Several newer areas of the DXC portfolio have been underperforming, including its Industry and BPS businesses. Given his experience, Salvino should find it relatively easy to oversee a tweaking of this part of the portfolio. Expect to see a stronger push into expanding Industry IP (DXC already has major assets in insurance, travel and Medicaid), in targeting cross-functional BPS opportunities, and also to strengthen and broaden the reach through acquisitions.

Will there be further changes to the portfolio? There will be more tuck-ins, the priorities perhaps shifting from the Enterprise & Cloud Apps business to expanding capabilities in analytics, cyber and probably adding to argo design, also perhaps in newer target sectors. Salvino says he will be taking a fresh look at the portfolio, so we might see some small-scale divestitures (perhaps of small-scale units acquired with the likes of Xchanging), but these will be tweaks. We should not expect any more dramatic carve-outs from the core ITO business.

Operational excellence in delivery

Salvino has deep understanding of operations management and the application of intelligent automation to transform service delivery from his time at Accenture, and at Carrick he continued to develop his knowledge of ML/AI. We believe DXC has some catch up to do in industrializing the use of AI, analytics, automation and Lean methodology in the delivery of managed services. And DXC is presumably looking to Luxoft for new approaches, including in dynamic resourcing for projects.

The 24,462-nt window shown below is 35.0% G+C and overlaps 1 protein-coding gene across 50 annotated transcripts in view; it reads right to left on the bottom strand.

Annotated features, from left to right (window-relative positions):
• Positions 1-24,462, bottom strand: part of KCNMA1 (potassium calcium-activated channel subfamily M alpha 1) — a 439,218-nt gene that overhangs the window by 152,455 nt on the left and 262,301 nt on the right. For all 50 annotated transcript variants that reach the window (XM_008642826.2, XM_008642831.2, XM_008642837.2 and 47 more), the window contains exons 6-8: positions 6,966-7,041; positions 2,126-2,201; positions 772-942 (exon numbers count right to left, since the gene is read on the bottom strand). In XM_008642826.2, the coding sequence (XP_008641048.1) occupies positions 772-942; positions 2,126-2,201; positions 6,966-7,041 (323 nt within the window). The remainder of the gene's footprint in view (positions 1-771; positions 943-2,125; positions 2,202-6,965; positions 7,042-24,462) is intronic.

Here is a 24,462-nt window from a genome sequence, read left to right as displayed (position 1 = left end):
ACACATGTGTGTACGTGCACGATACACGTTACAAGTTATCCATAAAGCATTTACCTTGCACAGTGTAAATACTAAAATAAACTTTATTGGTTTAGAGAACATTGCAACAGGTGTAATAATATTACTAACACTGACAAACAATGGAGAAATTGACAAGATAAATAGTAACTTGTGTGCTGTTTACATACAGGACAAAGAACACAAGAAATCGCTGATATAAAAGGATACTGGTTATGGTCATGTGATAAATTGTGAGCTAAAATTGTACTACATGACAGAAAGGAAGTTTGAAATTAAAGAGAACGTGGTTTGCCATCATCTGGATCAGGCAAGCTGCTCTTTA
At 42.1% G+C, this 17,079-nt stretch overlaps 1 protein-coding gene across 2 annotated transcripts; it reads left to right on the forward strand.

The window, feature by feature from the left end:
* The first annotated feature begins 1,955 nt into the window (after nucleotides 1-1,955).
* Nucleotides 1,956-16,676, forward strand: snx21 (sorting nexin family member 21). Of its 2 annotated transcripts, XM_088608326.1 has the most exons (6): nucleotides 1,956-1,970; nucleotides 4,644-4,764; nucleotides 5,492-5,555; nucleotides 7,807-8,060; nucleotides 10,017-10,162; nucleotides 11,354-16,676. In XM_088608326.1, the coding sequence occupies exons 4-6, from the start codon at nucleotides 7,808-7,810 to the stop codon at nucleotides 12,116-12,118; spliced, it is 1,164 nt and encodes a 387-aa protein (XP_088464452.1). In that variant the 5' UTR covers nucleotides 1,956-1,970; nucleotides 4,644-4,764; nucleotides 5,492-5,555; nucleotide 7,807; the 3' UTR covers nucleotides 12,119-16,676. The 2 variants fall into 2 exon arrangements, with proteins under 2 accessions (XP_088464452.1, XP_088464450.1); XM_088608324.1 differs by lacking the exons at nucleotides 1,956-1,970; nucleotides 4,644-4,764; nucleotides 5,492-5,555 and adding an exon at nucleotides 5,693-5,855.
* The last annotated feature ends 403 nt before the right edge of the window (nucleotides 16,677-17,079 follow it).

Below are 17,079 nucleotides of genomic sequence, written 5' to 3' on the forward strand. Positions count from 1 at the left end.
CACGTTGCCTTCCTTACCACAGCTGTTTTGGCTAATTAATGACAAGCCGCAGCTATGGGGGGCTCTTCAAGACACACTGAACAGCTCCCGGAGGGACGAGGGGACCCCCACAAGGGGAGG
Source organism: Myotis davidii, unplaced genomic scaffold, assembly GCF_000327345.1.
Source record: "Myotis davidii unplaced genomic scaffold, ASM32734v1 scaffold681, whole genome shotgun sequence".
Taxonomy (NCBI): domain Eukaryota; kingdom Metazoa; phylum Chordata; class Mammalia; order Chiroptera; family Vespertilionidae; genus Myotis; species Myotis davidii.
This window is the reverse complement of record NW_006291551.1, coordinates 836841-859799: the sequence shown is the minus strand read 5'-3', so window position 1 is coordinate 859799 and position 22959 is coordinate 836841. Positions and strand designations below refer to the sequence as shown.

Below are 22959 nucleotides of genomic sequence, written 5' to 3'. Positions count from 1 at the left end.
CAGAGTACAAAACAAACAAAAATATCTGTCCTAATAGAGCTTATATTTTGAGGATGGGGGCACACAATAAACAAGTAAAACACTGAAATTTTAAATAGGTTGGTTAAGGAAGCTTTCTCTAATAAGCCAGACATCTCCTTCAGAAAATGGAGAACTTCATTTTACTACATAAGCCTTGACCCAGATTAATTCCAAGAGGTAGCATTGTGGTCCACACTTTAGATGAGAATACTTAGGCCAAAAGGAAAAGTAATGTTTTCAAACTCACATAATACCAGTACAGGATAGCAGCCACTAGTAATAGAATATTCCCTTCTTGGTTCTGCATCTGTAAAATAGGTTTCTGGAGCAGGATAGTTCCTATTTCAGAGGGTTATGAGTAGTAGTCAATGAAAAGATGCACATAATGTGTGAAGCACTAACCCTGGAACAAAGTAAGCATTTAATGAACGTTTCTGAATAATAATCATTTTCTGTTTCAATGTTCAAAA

Reset of the Three-Year Plan?

Last November, DXC shared some three-year financial targets for FYs 20-22. The revenue model assumed a 4-7% annual decline in the mainstream business, but DXC has subsquently seen a much steeper rate of decline than anticipated. Salvino is not able to say yet whether there will be a reset of the model; nevertheless, achieving the targeted growth in the Industry & BPS and Digital businesses becomes even more pressing. We think the 4-6% targeted CAGR for Industry and BPS could be stretched. 

In short, Salvino cannot directly repeat the Accenture story at DXC – the companies have very different capabilities - but he is particularly well equipped to oversee the next phase of the company’s history, one which will be marked by an accelerated shift to digital, with a concomitant move in client interactions from MIPS to business-based discussions.

NelsonHall recently published a Key Vendor Assessment on DXC that includes a detailed look at the three-year plan, also of the company’s key offerings. For details, please contact Guy Saunders.